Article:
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Flagel LE, Udall J, Nettleton D, Wendel J. Duplicate gene expression in allopolyploid Gossypium reveals two temporally distinct phases of expression evolution. BMC Biol 6: 16

Department of Ecology, Evolution, and Organismal Biology, Iowa State University, Ames, IA 50011, USA.
BMC Biology (Impact Factor: 7.98). 02/2008; 6(1):16. DOI: 10.1186/1741-7007-6-16
Source: PubMed

ABSTRACT

Polyploidy has played a prominent role in shaping the genomic architecture of the angiosperms. Through allopolyploidization, several modern Gossypium (cotton) species contain two divergent, although largely redundant genomes. Owing to this redundancy, these genomes can play host to an array of evolutionary processes that act on duplicate genes.
We compared homoeolog (genes duplicated by polyploidy) contributions to the transcriptome of a natural allopolyploid and a synthetic interspecific F1 hybrid, both derived from a merger between diploid species from the Gossypium A-genome and D-genome groups. Relative levels of A- and D-genome contributions to the petal transcriptome were determined for 1,383 gene pairs. This comparison permitted partitioning of homoeolog expression biases into those arising from genomic merger and those resulting from polyploidy. Within allopolyploid Gossypium, approximately 24% of the genes with biased (unequal contributions from the two homoeologous copies) expression patterns are inferred to have arisen as a consequence of genomic merger, indicating that a substantial fraction of homoeolog expression biases occur instantaneously with hybridization. The remaining 76% of biased homoeologs reflect long-term evolutionary forces, such as duplicate gene neofunctionalization and subfunctionalization. Finally, we observed a greater number of genes biased toward the paternal D-genome and that expression biases have tended to increases during allopolyploid evolution.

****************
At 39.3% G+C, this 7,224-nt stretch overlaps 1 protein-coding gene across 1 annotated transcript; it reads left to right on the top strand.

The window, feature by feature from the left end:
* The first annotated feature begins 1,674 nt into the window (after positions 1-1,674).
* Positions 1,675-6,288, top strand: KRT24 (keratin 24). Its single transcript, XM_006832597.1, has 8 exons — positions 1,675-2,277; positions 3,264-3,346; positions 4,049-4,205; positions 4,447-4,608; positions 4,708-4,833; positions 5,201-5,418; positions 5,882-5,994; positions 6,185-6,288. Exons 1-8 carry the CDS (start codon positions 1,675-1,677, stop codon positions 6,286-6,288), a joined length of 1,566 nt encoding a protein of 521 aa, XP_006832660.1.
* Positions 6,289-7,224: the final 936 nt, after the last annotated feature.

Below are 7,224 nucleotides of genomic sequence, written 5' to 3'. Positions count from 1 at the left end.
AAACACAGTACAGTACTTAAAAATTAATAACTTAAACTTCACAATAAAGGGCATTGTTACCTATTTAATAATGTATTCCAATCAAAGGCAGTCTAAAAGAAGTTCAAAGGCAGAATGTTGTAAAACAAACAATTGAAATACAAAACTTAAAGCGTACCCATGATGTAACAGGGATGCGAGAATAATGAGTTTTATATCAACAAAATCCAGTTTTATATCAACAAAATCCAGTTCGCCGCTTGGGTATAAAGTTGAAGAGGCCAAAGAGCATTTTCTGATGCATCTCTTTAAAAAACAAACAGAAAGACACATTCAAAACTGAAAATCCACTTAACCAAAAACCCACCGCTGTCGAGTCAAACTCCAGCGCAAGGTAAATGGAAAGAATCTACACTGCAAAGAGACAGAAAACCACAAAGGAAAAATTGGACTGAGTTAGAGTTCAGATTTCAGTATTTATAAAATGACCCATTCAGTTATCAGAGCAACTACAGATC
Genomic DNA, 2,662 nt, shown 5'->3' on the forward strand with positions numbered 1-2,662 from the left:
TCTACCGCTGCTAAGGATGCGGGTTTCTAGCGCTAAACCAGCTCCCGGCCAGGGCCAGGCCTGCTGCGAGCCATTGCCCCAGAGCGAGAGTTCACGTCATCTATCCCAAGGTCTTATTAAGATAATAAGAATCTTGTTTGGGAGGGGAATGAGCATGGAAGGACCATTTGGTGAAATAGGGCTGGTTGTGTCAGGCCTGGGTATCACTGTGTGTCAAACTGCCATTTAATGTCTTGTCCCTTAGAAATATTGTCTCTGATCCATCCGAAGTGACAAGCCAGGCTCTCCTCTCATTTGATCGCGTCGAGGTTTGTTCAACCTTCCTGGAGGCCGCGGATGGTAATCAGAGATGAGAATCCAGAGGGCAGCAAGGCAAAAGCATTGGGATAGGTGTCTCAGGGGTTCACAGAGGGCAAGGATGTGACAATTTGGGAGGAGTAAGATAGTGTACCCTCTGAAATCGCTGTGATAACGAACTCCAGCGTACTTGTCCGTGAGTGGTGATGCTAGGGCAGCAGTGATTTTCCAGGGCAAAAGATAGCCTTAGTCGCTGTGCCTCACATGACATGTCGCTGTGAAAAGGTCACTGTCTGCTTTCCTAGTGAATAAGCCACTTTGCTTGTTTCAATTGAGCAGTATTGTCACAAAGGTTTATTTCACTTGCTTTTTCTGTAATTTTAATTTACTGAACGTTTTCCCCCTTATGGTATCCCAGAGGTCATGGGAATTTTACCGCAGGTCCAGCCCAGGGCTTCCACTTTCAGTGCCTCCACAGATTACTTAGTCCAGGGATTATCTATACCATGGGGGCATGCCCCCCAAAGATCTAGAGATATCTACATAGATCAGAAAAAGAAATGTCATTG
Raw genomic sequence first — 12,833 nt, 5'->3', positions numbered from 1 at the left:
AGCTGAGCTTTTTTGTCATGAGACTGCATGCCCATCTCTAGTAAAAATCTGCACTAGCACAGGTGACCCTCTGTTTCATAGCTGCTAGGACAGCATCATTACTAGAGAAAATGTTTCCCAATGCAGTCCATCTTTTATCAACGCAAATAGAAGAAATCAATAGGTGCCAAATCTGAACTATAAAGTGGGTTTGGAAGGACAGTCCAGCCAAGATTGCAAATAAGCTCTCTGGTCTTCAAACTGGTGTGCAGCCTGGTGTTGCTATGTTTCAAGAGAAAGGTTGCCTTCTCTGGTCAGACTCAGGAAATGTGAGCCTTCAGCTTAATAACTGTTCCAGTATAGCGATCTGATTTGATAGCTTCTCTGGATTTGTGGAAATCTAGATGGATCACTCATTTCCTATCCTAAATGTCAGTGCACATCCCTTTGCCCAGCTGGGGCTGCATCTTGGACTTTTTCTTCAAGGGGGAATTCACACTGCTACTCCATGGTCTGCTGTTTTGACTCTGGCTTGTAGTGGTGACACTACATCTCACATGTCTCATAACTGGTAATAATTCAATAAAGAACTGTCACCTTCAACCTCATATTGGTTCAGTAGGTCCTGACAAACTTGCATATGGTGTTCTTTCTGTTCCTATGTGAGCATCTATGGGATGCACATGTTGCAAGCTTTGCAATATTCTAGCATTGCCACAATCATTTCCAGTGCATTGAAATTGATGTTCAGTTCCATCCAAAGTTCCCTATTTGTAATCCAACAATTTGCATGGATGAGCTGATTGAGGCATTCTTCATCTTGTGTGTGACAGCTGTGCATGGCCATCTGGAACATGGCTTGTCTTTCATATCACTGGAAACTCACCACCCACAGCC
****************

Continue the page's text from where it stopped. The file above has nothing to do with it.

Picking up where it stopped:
Our results indicate that allopolyploidization entails significant homoeolog expression modulation, both immediately as a consequence of genomic merger, and secondarily as a result of long-term evolutionary transformations in duplicate gene expression.

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    • "Detection of different copies expected in these genomes may be challenging, because individual gene duplications (resulting in paralogs in both diploid and polyploid genomes) usually add an additional layer of complexity (Ainouche et al. 2012). Detection and analysis of homeologs is central to polyploidy research, and several studies have focused on the detection of different copies in polyploid genomes such as in Glycine (Ilut et al. 2012), Gossypium (Flagel et al. 2008; Salmon et al. 2009), Coffea (Combes et al. 2011) or Triticum (Akhunova et al. 2010) species. In these systems, the diploid parental (or related) representatives are known and can be used to identify duplicated homeologs in the allotetraploids. "
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    • "Differential geneexpression patterns among diploids and tetraploids have been studied to investigate the effects of natural and synthetic polyploidy for novel organ development and resistance to abiotic stresses (Chen and Ni, 2006; Doyle et al., 2008). The molecular basis of evolutionary advantage could be related to gene expression changes, which have been demonstrated in resynthesized polyploids in Arabidopsis (Wang et al., 2006), Brassica (Gaeta et al., 2009), and Gossypium (Flagel et al., 2008). RNA sequencing (RNA-seq) revealed the differential expression of ~50% of paralogues among 18 000 duplicated genes in soybean; the genes showed subfunctionalization on testing seven different tissues (Roulin et al., 2013). "
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    • "This discrepancy between transcriptomes in two newly-generated hexaploids might be due to the tissues examined (young seedling vs. flower bud) and/or genome constitutions (Hegarty et al., 2006, 2008). Preferential suppression of either genome usually takes place in interspecific hybrids and their amphidiploids (Wang et al., 2006; Flagel et al., 2008). Although sudden reunification of divergent genomes may induce genome instability (Adams et al., 2003; Wang et al., 2004; Doyle et al., 2008; Buggs et al., 2011), hybrid-or allopolyploidy-induced incompatibilities may be " settled " by gene expression modulation through chromatin modifications (Osborn et al., 2003; Chen et al., 2004; Ha et al., 2011), transcription factors (Barbash et al., 2003; Shi et al., 2012) and/or RNA interference in the selfing progeny (Wang et al., 2006; Ng et al., 2012). "
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